Making a cheap chemical fume chamber

I will be working with sulfuric acid to decapsulate chips, and this generates sulfur dioxide gas. I have an idea about bubbling the gas through hydrogen peroxide to reform sulfuric acid, but I can't be guaranteed that the reaction will use up all the sulfur dioxide. Besides, in the initial experiment, I'm not going to try to reuse the sulfuric acid.

Anyway, sulfur dioxide is toxic, but it can removed with an activated charcoal filter. I could set up an air filter and try to suck all the fumes through it, but instead I had an idea when I saw this [abrasives blast cabinet at Harbor Freight] (US $170):

It has a circular hole in the back and one on the side, so maybe I could adapt this as a sort of contained chemical fume hood. A fume chamber.

It doesn't have to be air-tight because I'm going to suck the air from it, which means that air has to be provided from somewhere, and random openings and leaks are just as good as anything.

I didn't need that abrasives chute at the bottom, so instead I took the support, covered the hole with a thin sheet of steel (held down with VHB tape), and used that as the bottom piece. I did have to drill holes in it to match the chamber. I also applied a line of foam tape to the outer edge to seal it.

I used a 4-inch dryer hose adapter thing on the back. The hole in the back is just a bit smaller than 4 inches, so I had to cut off part of the adapter so that I could fit it flush. I sealed with silicone caulk and screwed it into place.

Also, without the funnel, the thing was wobbly so I put some 1x6 wood supports in.

Amazingly, these Veva "[Premium Carbon Activated Pre-Filter 6 Pack for Germ Guardian Air Purifier Models AC5000 Series, Replacement Pre-Filter C]" (US $10, Amazon) are exactly the right width to fit in this duct that goes to the hole in the back. They are thin, so I had to use three of the six from the back.

The light provided in the chamber kit sucked, so I bought a [strip of LEDs] and installed those (US $16, Amazon, with [right-angle connectors] US $8, Amazon). It really brightens the interior up nicely.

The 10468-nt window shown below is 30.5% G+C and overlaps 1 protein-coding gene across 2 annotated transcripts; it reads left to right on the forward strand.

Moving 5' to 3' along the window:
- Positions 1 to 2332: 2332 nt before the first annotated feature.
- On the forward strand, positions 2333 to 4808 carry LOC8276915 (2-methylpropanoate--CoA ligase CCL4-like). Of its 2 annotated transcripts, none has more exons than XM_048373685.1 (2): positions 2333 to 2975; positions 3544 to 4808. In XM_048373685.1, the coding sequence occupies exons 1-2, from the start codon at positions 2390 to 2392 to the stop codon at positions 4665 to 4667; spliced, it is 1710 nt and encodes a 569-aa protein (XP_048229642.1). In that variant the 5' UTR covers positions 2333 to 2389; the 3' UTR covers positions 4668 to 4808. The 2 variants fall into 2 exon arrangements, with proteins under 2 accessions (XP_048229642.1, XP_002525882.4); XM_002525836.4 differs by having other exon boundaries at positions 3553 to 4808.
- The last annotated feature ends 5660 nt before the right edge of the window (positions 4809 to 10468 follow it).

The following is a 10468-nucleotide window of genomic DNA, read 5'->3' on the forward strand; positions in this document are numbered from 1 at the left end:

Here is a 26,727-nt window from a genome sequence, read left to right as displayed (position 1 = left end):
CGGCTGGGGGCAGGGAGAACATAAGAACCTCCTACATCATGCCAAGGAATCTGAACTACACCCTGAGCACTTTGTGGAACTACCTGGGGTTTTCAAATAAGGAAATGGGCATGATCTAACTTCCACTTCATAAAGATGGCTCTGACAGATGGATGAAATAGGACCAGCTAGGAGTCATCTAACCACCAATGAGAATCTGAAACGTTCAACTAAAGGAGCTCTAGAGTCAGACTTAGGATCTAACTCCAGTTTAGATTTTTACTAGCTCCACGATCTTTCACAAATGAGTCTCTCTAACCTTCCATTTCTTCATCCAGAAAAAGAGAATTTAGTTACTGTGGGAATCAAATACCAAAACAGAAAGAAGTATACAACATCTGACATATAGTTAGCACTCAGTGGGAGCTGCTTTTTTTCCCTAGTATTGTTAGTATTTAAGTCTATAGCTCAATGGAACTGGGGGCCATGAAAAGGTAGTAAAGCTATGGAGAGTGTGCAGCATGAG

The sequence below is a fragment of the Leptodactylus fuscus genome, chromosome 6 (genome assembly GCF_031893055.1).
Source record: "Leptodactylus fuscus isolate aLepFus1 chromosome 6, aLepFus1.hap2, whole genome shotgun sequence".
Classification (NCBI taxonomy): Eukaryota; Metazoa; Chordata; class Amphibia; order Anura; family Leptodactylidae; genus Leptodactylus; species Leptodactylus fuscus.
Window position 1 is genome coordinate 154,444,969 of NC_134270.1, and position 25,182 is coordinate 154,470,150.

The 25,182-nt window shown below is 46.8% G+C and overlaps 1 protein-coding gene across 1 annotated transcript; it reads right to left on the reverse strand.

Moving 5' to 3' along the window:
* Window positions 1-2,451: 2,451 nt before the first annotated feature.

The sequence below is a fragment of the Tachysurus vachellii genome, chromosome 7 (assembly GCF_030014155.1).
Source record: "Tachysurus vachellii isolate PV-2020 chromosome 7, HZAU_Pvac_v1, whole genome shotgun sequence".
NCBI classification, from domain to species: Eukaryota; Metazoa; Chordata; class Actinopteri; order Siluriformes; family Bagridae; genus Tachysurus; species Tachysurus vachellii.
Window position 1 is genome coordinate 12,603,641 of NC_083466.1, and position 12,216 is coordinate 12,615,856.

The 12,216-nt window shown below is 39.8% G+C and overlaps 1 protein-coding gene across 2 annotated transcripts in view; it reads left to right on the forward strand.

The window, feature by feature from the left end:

Next, the gloves included with the kit were for abrasives, but I wanted nitrile gloves. I found these [Showa Atlas 772 M nitrile elbow-length gloves] (US $12.50, Amazon). I cut off the elastic at the end, stretched them over the large glove holes, and secured with the provided hose clamps.

 Left: Showa elbow-length nitrile gloves. Right: The gloves provided in the chamber kit.

Left: Showa elbow-length nitrile gloves. Right: The gloves provided in the chamber kit.

I attached my laser cutter's fume extractor fan to the chamber, and when I turned it on the gloves inflated. That's not great, because if I set everything up inside and then turn on the fan, the gloves would knock everything over. The solution was to put the switch for the fan inside the chamber. That way I could put my arms in the gloves and then turn on the fan.

Total was about US $250, not including the fan or the hoses. Of course, this isn't a real fume hood. I have no idea if the paint would react with things. Certainly if acid spills, it will eat the metal, but I can mitigate that by keeping a box of baking soda in the chamber. But I think this will suit my limited purpose.

Building a simple CNC microscope (part 1)

Simple != cheap. Just FYI.

Since I've been really enjoying reverse-engineering the Unisonic 21 CPU chip, I've resolved to get into decapping, photographing, reverse-engineering and archiving dies of older 1970s and 1980s chips. I went to a bunch of surplus stores here in the Bay Area to pick up boards and individual chips in the [5400 and 7400] logic family. Primarily [Excess Solutions] and to a lesser extent [Weird Stuff Warehouse], while [Halted] wasn't a very good source (and their chips are all behind the counter WTF).

These are very simple logic chips. Perhaps the most complicated is the ['181 4-bit ALU]. But, they're simple enough to level up on TTL with, and there are many variations and manufacturers of the same chip to compare.

Following in [John McMaster's footsteps], I hit the eBay to find a metallurgical microscope, a motorized XY stage, and a 20x planar apochromatic objective with long working distance.